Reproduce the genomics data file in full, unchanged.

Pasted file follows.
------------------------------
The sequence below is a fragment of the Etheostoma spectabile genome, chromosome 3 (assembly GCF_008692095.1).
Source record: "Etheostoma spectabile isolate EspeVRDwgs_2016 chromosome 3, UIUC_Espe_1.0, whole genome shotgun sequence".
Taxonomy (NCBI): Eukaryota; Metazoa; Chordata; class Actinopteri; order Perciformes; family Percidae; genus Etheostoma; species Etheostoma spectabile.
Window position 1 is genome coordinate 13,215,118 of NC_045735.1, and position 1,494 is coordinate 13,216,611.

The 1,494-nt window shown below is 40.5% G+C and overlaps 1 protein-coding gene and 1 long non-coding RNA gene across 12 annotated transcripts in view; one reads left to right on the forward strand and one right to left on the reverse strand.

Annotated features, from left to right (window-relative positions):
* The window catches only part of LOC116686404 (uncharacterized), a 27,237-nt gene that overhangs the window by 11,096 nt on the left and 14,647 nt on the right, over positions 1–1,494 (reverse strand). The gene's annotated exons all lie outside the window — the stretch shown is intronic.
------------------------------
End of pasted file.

The sequence below is a fragment of the Etheostoma spectabile genome, chromosome 3 (assembly GCF_008692095.1).
Source record: "Etheostoma spectabile isolate EspeVRDwgs_2016 chromosome 3, UIUC_Espe_1.0, whole genome shotgun sequence".
Taxonomy (NCBI): Eukaryota; Metazoa; Chordata; class Actinopteri; order Perciformes; family Percidae; genus Etheostoma; species Etheostoma spectabile.
Window position 1 is genome coordinate 13,215,118 of NC_045735.1, and position 1,494 is coordinate 13,216,611.

The 1,494-nt window shown below is 40.5% G+C and overlaps 1 protein-coding gene and 1 long non-coding RNA gene across 12 annotated transcripts in view; one reads left to right on the forward strand and one right to left on the reverse strand.

Annotated features, from left to right (window-relative positions):
* The window catches only part of LOC116686404 (uncharacterized), a 27,237-nt gene that overhangs the window by 11,096 nt on the left and 14,647 nt on the right, over positions 1–1,494 (reverse strand). The gene's annotated exons all lie outside the window — the stretch shown is intronic.